Fluid Power Journal

Compressed Air Systems: Watch the Water

By Ron Marshall, Marshall Compressed Air Consulting

Water is something that is often overlooked when laying out the piping in a compressed air system. Air compressors can make a lot of it. Yet, if the piping system is not laid out correctly, water will end up making trouble for downstream equipment or processes. Free water in a system dissolves dirt and oil, and may produce rust, and provides a place for microbes to grow in the oxygen rich environment. That’s why wet compressed air sometimes smells like an old gym sock. Not really something you want sprayed on your valuable product.

When air compressors reduce the volume of ambient air (compress it) to produce higher pressure, the air molecules squeeze together and cannot hold as much water vapor as the original volume. In air compressors, the compressed air is cooled before it exits, cooler air cannot hold as much water vapor. The relationship is as follows: For every 20°F reduction in air temperature, the amount of water contained in saturated air reduces in half.

Most air compressors have some sort of water separator downstream of the internal aftercooler that is designed to catch the water, but few realize that the discharge is still 100% saturated. When the air travels in the pipes and is stored in a receiver or passes through a filter, it cools slightly and drops even more water. This water can end up in low spots if the piping is not carefully planned out.

Consider the filters in the accompanying photograph, they are each installed with a bypass valve and piping that runs under the filters. As the air passes through the piping, it cools, and drop by drop, over a period of days, the condensed water completely fills the bypass pipes below the filters. Then when the filters are serviced, and the bypass line is opened, a big slug of water enters the air dryer and passes downstream (air dryers cannot handle free water).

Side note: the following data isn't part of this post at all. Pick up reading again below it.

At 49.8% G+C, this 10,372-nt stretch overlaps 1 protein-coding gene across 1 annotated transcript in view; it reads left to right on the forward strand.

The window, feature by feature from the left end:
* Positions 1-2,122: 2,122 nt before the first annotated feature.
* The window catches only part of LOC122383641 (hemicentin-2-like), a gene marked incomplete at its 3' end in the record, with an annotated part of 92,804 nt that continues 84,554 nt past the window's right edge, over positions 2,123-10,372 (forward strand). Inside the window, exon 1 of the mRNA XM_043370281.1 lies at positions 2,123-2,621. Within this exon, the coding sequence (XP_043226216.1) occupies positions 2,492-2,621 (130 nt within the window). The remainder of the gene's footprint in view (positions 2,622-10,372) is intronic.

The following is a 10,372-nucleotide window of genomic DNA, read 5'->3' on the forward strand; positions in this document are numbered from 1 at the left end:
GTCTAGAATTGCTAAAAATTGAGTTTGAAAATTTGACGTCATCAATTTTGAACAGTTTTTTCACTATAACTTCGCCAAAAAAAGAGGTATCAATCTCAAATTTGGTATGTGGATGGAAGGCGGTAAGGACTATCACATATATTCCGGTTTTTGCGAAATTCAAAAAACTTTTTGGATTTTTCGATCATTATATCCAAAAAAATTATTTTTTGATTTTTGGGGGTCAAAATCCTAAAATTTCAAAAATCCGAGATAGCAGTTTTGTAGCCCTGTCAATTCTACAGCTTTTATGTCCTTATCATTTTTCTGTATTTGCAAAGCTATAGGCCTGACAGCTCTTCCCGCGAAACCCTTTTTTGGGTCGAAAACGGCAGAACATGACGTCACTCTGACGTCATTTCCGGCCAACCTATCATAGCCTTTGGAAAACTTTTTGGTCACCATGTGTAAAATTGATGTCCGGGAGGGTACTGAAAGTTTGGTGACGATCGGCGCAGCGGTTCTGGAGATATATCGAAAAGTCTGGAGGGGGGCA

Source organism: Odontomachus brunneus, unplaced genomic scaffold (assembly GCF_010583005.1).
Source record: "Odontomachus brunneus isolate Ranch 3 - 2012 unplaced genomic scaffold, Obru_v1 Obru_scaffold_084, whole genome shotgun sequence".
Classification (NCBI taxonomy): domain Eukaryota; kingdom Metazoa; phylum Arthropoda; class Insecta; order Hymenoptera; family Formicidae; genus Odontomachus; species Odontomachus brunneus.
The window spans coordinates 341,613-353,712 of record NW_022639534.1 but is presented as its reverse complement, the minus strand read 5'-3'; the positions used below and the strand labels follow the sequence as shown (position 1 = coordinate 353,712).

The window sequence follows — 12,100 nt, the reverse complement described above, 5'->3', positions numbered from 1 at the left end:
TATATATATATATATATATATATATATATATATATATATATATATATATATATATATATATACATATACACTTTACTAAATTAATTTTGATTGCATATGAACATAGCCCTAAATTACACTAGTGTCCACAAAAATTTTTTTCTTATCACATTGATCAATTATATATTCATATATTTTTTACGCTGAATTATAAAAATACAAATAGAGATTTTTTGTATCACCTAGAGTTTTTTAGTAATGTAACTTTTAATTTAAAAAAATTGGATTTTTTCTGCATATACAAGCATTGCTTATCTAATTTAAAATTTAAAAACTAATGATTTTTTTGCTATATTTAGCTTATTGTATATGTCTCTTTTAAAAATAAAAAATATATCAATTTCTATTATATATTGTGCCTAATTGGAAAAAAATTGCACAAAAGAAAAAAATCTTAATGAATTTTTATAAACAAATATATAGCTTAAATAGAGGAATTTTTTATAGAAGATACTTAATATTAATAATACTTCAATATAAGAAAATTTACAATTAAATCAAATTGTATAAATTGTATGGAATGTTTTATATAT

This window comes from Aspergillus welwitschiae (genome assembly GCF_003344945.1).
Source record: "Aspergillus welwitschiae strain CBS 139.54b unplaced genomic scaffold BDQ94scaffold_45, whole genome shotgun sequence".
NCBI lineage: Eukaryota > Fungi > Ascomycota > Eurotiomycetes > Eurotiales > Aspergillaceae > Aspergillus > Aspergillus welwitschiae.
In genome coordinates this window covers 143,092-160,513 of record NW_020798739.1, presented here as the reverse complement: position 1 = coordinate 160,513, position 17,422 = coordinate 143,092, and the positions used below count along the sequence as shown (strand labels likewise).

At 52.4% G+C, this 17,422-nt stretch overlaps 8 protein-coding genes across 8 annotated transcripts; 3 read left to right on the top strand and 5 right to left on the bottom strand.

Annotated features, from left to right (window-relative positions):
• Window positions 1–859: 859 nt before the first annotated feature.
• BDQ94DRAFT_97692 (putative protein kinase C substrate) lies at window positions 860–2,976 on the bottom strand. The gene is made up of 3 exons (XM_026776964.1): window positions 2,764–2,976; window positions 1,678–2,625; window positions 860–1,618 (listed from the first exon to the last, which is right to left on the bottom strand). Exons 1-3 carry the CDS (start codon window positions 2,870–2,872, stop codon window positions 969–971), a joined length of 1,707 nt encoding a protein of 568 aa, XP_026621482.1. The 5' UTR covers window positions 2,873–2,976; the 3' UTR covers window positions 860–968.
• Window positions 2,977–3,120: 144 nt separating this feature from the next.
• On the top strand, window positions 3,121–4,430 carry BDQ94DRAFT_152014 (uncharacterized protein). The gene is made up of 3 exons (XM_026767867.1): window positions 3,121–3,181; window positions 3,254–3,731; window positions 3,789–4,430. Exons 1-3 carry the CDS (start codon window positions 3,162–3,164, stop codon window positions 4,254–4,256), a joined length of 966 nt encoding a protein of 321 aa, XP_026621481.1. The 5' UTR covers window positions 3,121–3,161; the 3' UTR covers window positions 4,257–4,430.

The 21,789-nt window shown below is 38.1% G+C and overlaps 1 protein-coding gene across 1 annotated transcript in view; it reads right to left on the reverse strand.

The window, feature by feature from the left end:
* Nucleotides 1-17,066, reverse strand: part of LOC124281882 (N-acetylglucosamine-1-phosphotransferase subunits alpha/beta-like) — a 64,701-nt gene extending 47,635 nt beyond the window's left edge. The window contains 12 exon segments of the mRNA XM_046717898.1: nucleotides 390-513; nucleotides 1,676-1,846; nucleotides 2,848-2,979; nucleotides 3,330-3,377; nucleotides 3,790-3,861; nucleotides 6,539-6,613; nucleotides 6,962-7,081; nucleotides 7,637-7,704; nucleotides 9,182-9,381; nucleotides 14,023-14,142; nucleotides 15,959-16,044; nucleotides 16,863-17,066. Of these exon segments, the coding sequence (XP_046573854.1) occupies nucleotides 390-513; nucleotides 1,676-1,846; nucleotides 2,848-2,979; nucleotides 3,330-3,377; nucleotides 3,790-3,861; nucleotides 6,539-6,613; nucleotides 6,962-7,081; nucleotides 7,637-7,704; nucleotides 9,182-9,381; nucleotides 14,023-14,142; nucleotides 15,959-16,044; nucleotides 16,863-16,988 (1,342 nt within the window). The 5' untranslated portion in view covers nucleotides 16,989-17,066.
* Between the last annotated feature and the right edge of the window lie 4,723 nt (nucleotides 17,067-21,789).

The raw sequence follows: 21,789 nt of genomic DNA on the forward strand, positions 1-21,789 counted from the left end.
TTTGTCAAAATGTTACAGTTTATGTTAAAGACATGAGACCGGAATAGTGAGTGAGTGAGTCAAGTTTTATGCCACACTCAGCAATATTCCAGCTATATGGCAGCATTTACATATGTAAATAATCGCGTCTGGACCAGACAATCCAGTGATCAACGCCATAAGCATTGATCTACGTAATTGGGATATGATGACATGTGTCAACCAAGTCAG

A similar problem happens if a common header is used with multiple air compressors, and the tap to each air compressor comes off the bottom of the header. If any of the compressors on that header is not running, drop by drop, the discharge piping on the shut down compressor will fill up with water, causing problems when that compressor starts.

It is for these reasons, as well as others, that the compressed air piping should be designed so that if free water is ever present (even on the dry side of the system when the dryer fails), excessive amounts of water (and oil) will not collect.

Tips about water

  • Slope piping away from the compressor
  • Connect piping at the top of the pipe, not the bottom
  • Place drains at low spots or at points of temperature change
  • Ensure compressor discharge temperatures are kept to a minimum with good ventilation
  • Ensure all compressor, filter, dryer, and receiver drains are working and can be tested

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